Pointless Theory: An Interpretation of Ryback's Squash Matches

Kaizar CantuCorrespondent IJune 30, 2012

Photo courtesy of wwe.com
Photo courtesy of wwe.com

I’m not a fan of squash-oriented long-term booking, especially in gargantuan promotions such as the WWE. My guess is that WWE competitors are paid very generous quantities. If the individual in question receives such amounts of money for squashing no-names in less than three minutes for months, then what a waste of money that is.

Anyhow, Ryback’s flash demolition derbies are mildly entertaining. It is the equivalent of dropping live mice in a glass container occupied by your pet snake. He has slightly developed a technique to his stiff treatment of local talent.

But that’s not the Ryback reading intended for this piece.

Professional wrestling is, among other things, a storytelling medium. More importantly still, it is action oriented; the ring is the central space for action. Important stuff happens (or should happen) mostly inside the ring.

Fans and non-fans like to compare pro wrestling to other storytelling mediums: movies, soap operas, even theatre. I envision the business as a hybrid of a circus act and ballet (a testosterone-driven Cirque du Soleil, if you will).  Performers, situations, moves and even the crowd are elements in the syntax of a discourse, whether conscious or unconscious.

Of course, I don’t mean every headlock and hip-toss hide layers upon layers of significance, but if positioned correctly (or accidentally) among the right elements, the move becomes a readable sign.

A story is told.  Not as in, “Wrestler A is struggling with an injury, and Wrestler B will try to capitalize on it." No; something a bit beyond that.

Let’s try to extract something more out of Ryback’s squash rush.

It is a well-known piece of trivia among insiders and members of pro wrestling’s Internet community that Vincent K. McMahon has a thing for muscular studs. Every promoter has the right to construct a material vision of the ideal term “wrestler." McMahon opted for (sometimes) charismatic bodybuilders—big men. Not necessarily huge, just big.

Anything different (smaller) might take the “I don’t get it” treatment. Fortunately enough, things have changed, but that’s a secondary point to this article.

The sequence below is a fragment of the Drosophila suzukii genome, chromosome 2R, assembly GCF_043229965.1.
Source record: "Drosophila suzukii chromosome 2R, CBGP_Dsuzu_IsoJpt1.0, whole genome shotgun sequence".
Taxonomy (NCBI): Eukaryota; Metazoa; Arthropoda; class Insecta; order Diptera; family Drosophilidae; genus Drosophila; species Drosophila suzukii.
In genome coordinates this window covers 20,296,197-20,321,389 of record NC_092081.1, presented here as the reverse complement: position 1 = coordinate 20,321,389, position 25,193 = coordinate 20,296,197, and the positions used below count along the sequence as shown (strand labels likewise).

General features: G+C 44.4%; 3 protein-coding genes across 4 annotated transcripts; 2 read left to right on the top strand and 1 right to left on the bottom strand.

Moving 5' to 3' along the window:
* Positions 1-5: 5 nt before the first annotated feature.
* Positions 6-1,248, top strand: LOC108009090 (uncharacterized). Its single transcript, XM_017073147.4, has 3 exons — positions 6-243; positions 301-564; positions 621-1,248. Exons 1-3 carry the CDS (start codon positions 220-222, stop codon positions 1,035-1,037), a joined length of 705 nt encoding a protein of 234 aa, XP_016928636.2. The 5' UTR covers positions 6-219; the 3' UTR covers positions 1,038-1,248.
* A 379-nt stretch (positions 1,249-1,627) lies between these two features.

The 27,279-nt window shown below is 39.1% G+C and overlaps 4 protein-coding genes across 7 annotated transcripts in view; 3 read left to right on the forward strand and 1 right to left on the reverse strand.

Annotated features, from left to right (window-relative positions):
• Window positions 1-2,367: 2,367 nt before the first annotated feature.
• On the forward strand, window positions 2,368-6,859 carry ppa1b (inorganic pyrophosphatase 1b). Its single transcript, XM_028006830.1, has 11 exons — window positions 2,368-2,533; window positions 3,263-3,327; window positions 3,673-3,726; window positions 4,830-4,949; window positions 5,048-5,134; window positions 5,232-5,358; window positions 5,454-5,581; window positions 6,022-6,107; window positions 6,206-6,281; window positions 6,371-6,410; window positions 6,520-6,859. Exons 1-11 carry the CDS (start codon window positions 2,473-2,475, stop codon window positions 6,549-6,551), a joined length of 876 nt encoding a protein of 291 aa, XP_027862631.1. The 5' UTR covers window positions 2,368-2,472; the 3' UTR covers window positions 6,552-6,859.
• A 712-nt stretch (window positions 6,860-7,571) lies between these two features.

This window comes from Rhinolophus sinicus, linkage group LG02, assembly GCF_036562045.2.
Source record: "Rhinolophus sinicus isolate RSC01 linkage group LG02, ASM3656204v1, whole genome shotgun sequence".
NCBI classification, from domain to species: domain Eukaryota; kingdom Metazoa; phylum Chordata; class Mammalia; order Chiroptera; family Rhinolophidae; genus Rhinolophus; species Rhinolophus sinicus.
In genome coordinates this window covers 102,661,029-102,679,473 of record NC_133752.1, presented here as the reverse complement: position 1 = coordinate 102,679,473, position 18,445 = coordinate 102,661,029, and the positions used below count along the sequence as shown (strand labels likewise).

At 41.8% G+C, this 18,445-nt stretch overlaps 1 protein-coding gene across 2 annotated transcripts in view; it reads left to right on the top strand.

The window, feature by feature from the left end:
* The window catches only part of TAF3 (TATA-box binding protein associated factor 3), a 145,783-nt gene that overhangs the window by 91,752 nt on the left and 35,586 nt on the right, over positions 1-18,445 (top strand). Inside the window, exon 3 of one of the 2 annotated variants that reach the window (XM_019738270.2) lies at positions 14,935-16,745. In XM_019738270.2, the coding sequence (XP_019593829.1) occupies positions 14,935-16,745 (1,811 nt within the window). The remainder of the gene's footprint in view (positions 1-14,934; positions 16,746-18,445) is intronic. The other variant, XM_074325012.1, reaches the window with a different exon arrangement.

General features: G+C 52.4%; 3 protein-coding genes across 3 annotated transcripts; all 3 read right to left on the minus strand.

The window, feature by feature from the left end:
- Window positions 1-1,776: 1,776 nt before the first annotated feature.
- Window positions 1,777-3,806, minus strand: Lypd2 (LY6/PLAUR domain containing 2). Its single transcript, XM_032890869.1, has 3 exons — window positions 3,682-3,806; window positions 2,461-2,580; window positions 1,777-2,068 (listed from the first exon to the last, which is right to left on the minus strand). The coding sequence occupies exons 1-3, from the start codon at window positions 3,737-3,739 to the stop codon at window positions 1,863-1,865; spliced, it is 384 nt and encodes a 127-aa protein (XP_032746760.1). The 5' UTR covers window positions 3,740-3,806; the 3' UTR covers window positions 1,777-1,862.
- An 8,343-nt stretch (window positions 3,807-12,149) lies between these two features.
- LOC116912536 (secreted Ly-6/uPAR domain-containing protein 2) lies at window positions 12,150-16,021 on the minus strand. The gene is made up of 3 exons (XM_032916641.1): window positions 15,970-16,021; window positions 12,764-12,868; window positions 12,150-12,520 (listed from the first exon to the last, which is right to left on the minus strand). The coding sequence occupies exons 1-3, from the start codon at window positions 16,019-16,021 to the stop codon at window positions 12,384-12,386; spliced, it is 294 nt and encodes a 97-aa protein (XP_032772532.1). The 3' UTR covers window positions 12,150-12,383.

Ryback fits, at least virtually, Vinnie Mac’s superstar archetype. His opponents, on the other hand, are located at the other end of the spectrum: frail, pathetic, awkward and unmarketable. I guess any of the local talents squashed by Ryback could perfectly illustrate the term “vanilla midget” in the Nash & Hogan Encyclopedia.

In the squash-runs, Ryback is a McMahon-branded bodybuilder: intense, brutal and larger than life—the former inhabitant of a comic book produced in the 90s. His opponents are grotesque projections of what McMahon saw first when introduced to guys like CM Punk, Bryan Danielson, Low Ki and others.

Ryback’s treatment of local jobbers then becomes a passion-driven interpretation of how CM Punk vs. John Cena should progress if imagined by McMahon.

“Feed me more” stands not only as a demand for better competition, but as a descriptive statement: Competitors with those specific traits do not deserve to stand in the same ring as a McMahon-branded superstar. They hardly qualify as minor snacks for a monster like Ryback.

We could then state that every Ryback match is an essentially looped cartoon short created by Vince McMahon to illustrate the dominance of his ideal over the concept of a technically gifted, though smaller competitors. Of course, in McMahon’s story, only the second part is illustrated.  

Then again, as long as the facts within his company reflect otherwise, it causes no harm to anyone. The matches are pure fantasy manufactured by and for Vince McMahon as an escape from reality. The purity of his ideal is starving for legitimacy, if it hasn’t died already.